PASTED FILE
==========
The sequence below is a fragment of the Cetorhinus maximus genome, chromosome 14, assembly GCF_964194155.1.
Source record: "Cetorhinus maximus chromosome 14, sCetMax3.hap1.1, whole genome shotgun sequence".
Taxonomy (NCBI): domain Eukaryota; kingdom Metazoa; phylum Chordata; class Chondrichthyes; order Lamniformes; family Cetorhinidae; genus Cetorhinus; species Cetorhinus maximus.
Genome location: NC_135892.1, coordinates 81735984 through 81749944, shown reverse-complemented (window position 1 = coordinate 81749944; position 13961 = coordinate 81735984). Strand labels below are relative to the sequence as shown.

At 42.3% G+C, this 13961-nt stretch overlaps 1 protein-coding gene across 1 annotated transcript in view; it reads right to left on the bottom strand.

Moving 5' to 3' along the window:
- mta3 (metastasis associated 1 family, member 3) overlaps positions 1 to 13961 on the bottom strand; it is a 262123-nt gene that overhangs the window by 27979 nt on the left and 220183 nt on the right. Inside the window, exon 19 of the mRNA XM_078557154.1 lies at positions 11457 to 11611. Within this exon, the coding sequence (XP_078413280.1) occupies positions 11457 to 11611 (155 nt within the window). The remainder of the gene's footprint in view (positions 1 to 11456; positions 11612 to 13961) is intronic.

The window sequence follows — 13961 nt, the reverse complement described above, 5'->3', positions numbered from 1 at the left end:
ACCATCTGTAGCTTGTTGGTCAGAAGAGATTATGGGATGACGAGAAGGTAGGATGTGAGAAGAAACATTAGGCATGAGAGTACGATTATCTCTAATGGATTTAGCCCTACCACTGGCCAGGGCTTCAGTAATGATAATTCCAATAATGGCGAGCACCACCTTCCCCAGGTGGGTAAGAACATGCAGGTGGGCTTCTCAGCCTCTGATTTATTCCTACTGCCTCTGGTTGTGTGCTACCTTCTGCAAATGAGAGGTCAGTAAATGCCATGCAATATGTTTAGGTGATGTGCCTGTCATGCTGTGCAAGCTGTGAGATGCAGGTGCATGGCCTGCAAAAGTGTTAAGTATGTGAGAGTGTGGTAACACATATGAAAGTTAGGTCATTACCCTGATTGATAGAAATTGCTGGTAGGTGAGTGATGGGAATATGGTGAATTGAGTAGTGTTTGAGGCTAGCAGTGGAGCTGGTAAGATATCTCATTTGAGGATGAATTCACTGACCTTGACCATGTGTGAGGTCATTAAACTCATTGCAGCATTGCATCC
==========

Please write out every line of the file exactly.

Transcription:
The sequence below is a fragment of the Cetorhinus maximus genome, chromosome 14, assembly GCF_964194155.1.
Source record: "Cetorhinus maximus chromosome 14, sCetMax3.hap1.1, whole genome shotgun sequence".
Taxonomy (NCBI): domain Eukaryota; kingdom Metazoa; phylum Chordata; class Chondrichthyes; order Lamniformes; family Cetorhinidae; genus Cetorhinus; species Cetorhinus maximus.
Genome location: NC_135892.1, coordinates 81735984 through 81749944, shown reverse-complemented (window position 1 = coordinate 81749944; position 13961 = coordinate 81735984). Strand labels below are relative to the sequence as shown.

At 42.3% G+C, this 13961-nt stretch overlaps 1 protein-coding gene across 1 annotated transcript in view; it reads right to left on the bottom strand.

Moving 5' to 3' along the window:
- mta3 (metastasis associated 1 family, member 3) overlaps positions 1 to 13961 on the bottom strand; it is a 262123-nt gene that overhangs the window by 27979 nt on the left and 220183 nt on the right. Inside the window, exon 19 of the mRNA XM_078557154.1 lies at positions 11457 to 11611. Within this exon, the coding sequence (XP_078413280.1) occupies positions 11457 to 11611 (155 nt within the window). The remainder of the gene's footprint in view (positions 1 to 11456; positions 11612 to 13961) is intronic.

The window sequence follows — 13961 nt, the reverse complement described above, 5'->3', positions numbered from 1 at the left end:
ACCATCTGTAGCTTGTTGGTCAGAAGAGATTATGGGATGACGAGAAGGTAGGATGTGAGAAGAAACATTAGGCATGAGAGTACGATTATCTCTAATGGATTTAGCCCTACCACTGGCCAGGGCTTCAGTAATGATAATTCCAATAATGGCGAGCACCACCTTCCCCAGGTGGGTAAGAACATGCAGGTGGGCTTCTCAGCCTCTGATTTATTCCTACTGCCTCTGGTTGTGTGCTACCTTCTGCAAATGAGAGGTCAGTAAATGCCATGCAATATGTTTAGGTGATGTGCCTGTCATGCTGTGCAAGCTGTGAGATGCAGGTGCATGGCCTGCAAAAGTGTTAAGTATGTGAGAGTGTGGTAACACATATGAAAGTTAGGTCATTACCCTGATTGATAGAAATTGCTGGTAGGTGAGTGATGGGAATATGGTGAATTGAGTAGTGTTTGAGGCTAGCAGTGGAGCTGGTAAGATATCTCATTTGAGGATGAATTCACTGACCTTGACCATGTGTGAGGTCATTAAACTCATTGCAGCATTGCATCC